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PUC decision creates uncertainty for low-income energy assistance programs

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Community Action Agencies say the Public Utilities Commission’s recent decision to reject an ambitious energy efficiency plan is having an immediate impact on some of the programs that low and moderate-income Granite Staters use to keep their homes warmer.

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For the Community Action Partnership (CAP) of Strafford County, major projects for 2022 are on hold. Betsey Andrews Parker, CEO of Strafford County CAP, says it’s because their budgets were based, in part, on leveraging money from the utilities.

The PUC’s decision “brought things to a screeching halt” just as winter starts, she said. “It was very short-sighted, and really has impacted and sent a lot of people scrambling.”

Community Action Agencies can use utility funding for Home Energy Assistance Program projects to help improve energy efficiency for their clients through weatherization. Utility funding can sometimes also cover heating system replacements.

The new PUC order sets the incentive cap for that funding at $8,000 per project.

That's down from the $20,000 cap utilities set in a letter to the PUC in 2020. Eversource, the largest utility company in New Hampshire, says they’ve been working off of the $20,000 dollar cap since then.

Jeanne Robillard, CEO of the Tri-County Community Action Program, says they have about $640,000 worth of work that could be impacted, and they will need to put one of their larger projects on hold.

Ryan Clouthier, deputy director at Southern New Hampshire Services, says the order has introduced uncertainty for his Community Action Program, too. They’ve had to shut down work going forward, except for projects that have already been approved for the year.

“The impact of not doing weatherization or waiting another year to weatherize a home when fuel prices are increasing the way they are, it's concerning all the way around,” Clouthier said.

Home heating costs are expected to rise this winter.

Weatherization programs help keep houses warmer, lower fuel costs for families, and reduce fuel consumption — which helps to reduce the greenhouse gas emissions that cause climate change. For low-income families who spend a disproportionate portion of their income on energy, weatherization can make a big difference.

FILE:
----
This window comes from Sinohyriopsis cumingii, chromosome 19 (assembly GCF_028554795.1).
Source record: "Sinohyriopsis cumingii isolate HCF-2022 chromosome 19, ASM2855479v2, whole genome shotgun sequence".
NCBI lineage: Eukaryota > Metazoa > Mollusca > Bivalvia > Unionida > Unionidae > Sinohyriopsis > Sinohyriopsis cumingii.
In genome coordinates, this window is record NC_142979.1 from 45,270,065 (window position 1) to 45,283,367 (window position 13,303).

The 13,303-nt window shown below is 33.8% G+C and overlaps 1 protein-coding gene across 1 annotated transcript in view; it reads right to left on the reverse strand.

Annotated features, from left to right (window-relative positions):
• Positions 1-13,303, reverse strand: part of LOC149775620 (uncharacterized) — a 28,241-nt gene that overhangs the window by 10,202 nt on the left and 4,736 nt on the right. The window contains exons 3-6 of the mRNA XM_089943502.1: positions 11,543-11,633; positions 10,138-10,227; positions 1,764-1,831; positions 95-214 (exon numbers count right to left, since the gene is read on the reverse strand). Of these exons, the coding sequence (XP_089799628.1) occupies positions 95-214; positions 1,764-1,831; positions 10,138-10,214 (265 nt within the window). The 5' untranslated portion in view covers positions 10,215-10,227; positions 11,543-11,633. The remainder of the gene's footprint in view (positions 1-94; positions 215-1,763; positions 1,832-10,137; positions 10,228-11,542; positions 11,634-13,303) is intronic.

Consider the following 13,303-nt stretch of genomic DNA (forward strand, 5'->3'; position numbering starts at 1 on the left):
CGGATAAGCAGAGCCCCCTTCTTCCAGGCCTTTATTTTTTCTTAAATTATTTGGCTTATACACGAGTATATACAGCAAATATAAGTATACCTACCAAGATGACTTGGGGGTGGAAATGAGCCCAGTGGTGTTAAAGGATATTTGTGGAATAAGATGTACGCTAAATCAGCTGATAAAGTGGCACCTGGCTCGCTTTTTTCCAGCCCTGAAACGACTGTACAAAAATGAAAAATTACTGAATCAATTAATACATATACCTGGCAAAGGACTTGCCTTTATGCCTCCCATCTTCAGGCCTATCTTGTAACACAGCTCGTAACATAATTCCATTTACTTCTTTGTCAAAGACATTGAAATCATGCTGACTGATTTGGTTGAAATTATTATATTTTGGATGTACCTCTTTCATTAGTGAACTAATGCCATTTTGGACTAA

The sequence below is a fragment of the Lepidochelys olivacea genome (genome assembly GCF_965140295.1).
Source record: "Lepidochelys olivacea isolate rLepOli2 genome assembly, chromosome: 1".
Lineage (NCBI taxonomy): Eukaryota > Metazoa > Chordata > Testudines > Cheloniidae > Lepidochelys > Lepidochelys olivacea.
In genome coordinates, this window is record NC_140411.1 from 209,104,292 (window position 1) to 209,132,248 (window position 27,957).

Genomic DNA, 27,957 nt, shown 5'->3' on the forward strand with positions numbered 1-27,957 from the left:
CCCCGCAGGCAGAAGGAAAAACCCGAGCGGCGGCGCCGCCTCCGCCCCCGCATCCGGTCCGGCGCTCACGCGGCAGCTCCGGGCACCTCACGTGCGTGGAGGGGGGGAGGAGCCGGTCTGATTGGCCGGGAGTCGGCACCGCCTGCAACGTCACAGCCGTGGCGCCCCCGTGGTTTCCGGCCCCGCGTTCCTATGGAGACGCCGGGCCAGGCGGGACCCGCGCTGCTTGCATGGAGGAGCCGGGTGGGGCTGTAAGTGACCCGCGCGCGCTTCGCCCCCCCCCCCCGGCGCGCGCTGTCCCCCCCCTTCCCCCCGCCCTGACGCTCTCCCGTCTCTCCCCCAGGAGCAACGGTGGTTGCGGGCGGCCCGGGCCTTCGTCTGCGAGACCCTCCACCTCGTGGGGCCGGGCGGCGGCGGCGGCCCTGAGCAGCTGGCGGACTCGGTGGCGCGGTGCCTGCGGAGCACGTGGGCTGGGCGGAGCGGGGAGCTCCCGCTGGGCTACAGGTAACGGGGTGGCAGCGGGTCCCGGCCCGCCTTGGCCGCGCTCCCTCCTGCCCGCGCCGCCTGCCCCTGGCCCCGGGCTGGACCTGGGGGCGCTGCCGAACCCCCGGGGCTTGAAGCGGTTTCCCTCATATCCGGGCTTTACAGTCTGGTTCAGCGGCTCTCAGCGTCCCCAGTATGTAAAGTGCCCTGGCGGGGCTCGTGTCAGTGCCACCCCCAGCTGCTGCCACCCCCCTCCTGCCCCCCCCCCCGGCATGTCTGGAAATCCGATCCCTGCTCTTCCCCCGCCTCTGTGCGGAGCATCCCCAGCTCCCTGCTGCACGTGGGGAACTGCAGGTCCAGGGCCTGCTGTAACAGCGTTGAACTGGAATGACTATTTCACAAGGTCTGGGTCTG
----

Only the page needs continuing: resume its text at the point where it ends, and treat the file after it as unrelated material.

Clouthier says Southern New Hampshire Services has other funding to rely on for heating assistance programs, but utility funding has been instrumental in projects to replace or repair heating systems.

It’s unclear whether funding to repair and replace heating systems is counted within the new $8,000 cap under the new order, according to an email from an Eversource representative.

In a statement to the Energy Efficiency and Sustainable Energy (EESE) Board last week, Eversource said they will pay for projects they have already committed to, but the company directed CAP agencies to pause on scheduling new projects.

“The uncertainty and questions created by this order and our customers, particularly our low-income customers’ ability to access these critical energy efficiency solutions, it's really a pressing concern,” said William Hinkle, an Eversource representative, in an interview with NHPR.

Utility companies are required to submit plans that comply with the PUC’s new order by December 15. The state’s consumer advocate, Don Kreis, has said he intends to file a motion for rehearing on the order, and Democratic state legislators said in a press conference that they hope to take action as well.

At the EESE Board meeting last week, some urged quicker action on the issue, but no concrete plans were made. And as winter approaches, the PUC’s order has already taken effect.

Meanwhile, Community Action Agencies say they’re doing what they can.

“We do whatever we need to do to make it work, and we do the best job we can for the people who are depending on us to stay warm this winter,” said Robillard, of Tri-County Community Action Program.